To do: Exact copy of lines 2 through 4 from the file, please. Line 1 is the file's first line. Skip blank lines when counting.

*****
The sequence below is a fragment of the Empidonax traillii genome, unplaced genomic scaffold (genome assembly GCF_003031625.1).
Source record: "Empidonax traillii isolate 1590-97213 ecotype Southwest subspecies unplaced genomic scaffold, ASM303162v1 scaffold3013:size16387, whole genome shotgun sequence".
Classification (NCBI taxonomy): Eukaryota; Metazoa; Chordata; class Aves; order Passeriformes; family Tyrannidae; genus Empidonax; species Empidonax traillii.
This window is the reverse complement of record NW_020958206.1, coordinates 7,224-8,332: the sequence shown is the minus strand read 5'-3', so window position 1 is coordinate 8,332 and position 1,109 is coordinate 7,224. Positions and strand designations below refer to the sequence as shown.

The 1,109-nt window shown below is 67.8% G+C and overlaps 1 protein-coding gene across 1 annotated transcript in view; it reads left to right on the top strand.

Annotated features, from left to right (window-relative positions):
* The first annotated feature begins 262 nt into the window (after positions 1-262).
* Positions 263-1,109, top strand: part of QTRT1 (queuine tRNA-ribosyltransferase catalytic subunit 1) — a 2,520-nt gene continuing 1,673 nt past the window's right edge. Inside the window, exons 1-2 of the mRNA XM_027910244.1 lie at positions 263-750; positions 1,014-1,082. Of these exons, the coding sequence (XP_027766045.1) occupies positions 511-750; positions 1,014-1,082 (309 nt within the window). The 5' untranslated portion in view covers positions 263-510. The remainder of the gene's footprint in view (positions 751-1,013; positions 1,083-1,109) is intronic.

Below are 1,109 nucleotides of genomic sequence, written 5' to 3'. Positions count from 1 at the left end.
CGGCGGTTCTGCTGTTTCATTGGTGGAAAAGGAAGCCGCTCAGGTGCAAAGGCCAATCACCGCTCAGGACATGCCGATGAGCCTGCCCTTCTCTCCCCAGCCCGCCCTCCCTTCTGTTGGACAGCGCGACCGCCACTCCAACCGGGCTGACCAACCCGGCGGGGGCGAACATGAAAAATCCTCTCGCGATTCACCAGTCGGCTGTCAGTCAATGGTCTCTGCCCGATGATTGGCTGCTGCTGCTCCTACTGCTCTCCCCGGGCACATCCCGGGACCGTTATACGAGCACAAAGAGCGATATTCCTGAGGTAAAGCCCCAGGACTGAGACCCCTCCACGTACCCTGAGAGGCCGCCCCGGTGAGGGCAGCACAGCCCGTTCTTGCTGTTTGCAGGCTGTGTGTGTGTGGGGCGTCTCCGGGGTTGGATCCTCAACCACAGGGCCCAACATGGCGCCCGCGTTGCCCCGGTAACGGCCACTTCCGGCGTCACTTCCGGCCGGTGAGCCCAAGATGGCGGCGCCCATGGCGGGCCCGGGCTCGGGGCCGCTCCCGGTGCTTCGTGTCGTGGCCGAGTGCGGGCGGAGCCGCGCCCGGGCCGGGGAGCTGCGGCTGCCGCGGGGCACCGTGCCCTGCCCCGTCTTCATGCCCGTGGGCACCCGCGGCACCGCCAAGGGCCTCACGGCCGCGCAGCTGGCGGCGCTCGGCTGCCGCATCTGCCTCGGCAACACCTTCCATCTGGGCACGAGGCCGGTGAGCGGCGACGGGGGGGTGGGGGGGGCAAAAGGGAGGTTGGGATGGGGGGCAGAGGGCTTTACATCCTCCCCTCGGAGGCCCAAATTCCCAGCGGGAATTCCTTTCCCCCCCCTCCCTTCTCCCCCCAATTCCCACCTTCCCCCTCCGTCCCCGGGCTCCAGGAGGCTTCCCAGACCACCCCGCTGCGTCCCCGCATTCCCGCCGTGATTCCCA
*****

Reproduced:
Source record: "Empidonax traillii isolate 1590-97213 ecotype Southwest subspecies unplaced genomic scaffold, ASM303162v1 scaffold3013:size16387, whole genome shotgun sequence".
Classification (NCBI taxonomy): Eukaryota; Metazoa; Chordata; class Aves; order Passeriformes; family Tyrannidae; genus Empidonax; species Empidonax traillii.
This window is the reverse complement of record NW_020958206.1, coordinates 7,224-8,332: the sequence shown is the minus strand read 5'-3', so window position 1 is coordinate 8,332 and position 1,109 is coordinate 7,224. Positions and strand designations below refer to the sequence as shown.